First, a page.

Storyteller Spotlight: Lavanya Lakshminarayanan

Storyteller Spotlight: Lavanya Lakshminarayanan

For this week’s #StorytellerSpotlight, we reached out to Lavanya Lakshminarayanan, a multimedia journalist with Sportstar.

Lavanya works on videos and podcast production, and among other things, gives some great insights on cutting through the clutter at a time when consumers are bombarded with content from all angles. Check it out!

What are the three main ingredients for a great story?

Personalities, conflict/ struggle, relationships – these are very important ingredients for a story. As exploitative as it sounds, struggle or hardship makes for interesting storytelling and you need strong personalities to carry the burden of making this a story worth investing time on.

When dealing with more than one person in a story, the equation they share often takes centre-stage. Unless we get people to identify with these relationships or efforts, it’s hard to sell the story to your viewer, especially so in videos.

What’s an advertisement that has really stayed with you? Could you try and break down why it struck a chord?

The Nike Ad ft Colin Kaepernick somehow is one that has always stayed with me. There is a fair bit of tokenism that comes with inspirational sports ads and this one was no different but in seeming to side with Kaepernick and what he was shunned for, Nike stood out.

One classic - book or movie - that you wish you had written...

Industrial English or holocaust era literature. The characters, the politics, just how important developments were for feminism and human rights – is very inspiring (as horrifying as these times were). I wish I could write the Harry Potter series, especially the parts that nod to the actual World War and other concepts. It would be interesting to consider that book from a culturally diverse perspective and not just with tokenistic racial additions.

One story from the recently concluded Olympics that really made an impression.

I hope the Paralympics count here. I can’t get over the developments wrt the Afghanistan contingent. The developments in the nation are nothing short of horrifying and how some kind countries are coming forward to give the female athletes a chance is the stuff sports journalists hope for. It is a conversation that is demanding sports journalists to dip into politics (as they anyway should as the realms cannot exist independently). That the two athletes participating – Zakia Khudadadi and Hossain Rasouli -have been airlifted and aided to participate warms my heart. Hope their families are safe too and they have a safer future.

One movie/ TV show you recommend to anyone who asks - and why you loved it.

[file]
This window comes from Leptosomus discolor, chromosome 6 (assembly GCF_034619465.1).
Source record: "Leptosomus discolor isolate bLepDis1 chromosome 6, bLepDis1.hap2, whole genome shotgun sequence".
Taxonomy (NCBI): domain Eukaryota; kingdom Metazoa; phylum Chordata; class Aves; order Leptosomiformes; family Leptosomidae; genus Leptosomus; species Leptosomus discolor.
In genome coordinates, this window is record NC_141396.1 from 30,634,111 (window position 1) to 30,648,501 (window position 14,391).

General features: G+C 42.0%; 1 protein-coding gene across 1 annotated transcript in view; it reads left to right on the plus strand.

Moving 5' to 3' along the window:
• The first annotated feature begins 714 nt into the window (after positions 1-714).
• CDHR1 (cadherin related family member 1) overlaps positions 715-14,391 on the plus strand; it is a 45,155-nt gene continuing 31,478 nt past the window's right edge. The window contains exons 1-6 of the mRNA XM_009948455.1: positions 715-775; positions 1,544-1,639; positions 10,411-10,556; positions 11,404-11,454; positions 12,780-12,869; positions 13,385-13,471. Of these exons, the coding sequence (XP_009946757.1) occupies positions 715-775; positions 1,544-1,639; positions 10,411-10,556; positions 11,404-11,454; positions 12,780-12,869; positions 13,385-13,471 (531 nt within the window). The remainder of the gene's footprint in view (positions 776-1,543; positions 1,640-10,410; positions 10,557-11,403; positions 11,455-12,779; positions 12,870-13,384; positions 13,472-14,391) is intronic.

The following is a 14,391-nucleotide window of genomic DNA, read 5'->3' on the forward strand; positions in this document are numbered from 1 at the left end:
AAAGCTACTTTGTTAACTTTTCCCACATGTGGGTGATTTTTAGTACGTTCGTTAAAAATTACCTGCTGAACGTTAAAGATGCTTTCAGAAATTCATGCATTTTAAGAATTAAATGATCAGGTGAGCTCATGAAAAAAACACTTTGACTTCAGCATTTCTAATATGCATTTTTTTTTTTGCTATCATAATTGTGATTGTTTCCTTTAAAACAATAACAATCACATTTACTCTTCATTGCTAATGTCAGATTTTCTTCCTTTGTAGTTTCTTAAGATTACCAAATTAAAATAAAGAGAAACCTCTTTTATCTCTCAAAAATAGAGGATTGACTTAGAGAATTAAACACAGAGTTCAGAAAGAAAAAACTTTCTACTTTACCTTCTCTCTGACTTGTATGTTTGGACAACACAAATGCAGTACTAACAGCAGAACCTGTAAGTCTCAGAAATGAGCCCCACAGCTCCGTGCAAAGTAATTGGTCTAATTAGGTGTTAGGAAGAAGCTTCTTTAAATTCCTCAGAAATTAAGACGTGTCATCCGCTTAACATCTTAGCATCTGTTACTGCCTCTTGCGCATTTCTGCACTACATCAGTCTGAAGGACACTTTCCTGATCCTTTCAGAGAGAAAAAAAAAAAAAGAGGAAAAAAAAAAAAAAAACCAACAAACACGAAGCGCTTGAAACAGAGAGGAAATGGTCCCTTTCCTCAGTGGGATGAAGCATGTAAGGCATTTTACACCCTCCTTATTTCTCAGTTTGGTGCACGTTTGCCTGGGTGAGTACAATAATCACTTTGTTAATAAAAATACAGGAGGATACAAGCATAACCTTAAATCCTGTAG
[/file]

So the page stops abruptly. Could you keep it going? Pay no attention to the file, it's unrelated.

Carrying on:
This keeps changing all the time for me but one I would recommend now is The Good Doctor – for the questions about perceptions about learning disability it poses and its handling of racial identity, mental health and imposter syndrome and many other (I hate this word) woke ideals of today. Worth a watch. Although, they fell prey to yellow-scaling the ‘lesser developed’ Guatemala too, so I guess no one is perfect sadly enough.

Audiences have a lot of choice today, and one common challenge as a storyteller is breaking through the clutter. Have you faced this? If yes, how have you adapted?

One way to engage in commonplace content is to get to it early. If you’re trying to give someone all the information about an event, you need to beat the crowd to it. If that window has passed, finding a storyline – a perspective that others might have missed – or even a telling the story through a different set of eyes help. The ultimate goal is to help the viewer/reader empathise or at the least understand what the development is. As easy/relatable as that is, the better. The other thing is to identify aspects of a story that have longevity – future turns the story may take, pre-empting future developments and making that the peg of the story as opposed to going over what is already out there is another way of going around the clutter.

What do you do when you have a deadline and your brain stops working? Any go-to hacks to get past the block?

I find methodical or mundane things are a great way to get your mind off something. For me, cooking is the easiest way out. There is a recipe – a set number and order of steps and a set way (how much ever you experiment) of doing something. You need to do it patiently to get the perfect meal and it somehow helps me de-stress so well. A good end product also pumps me up to do the next thing – whether it is work or even head for a nap – really well. Naps are great too, to clear your head (provided they come with alarms or people you’ve got on standby to wake you up on time). While writing, if I lose sight of structure, I often listen to the quotes I have before me or read the responses and try and recreate the interaction in my head. A way to help yourself ahead of time for a block like this is to maintain a notebook where you quickly pen down ideas/angles/plots as interactions or story research happens. They are true life savers.

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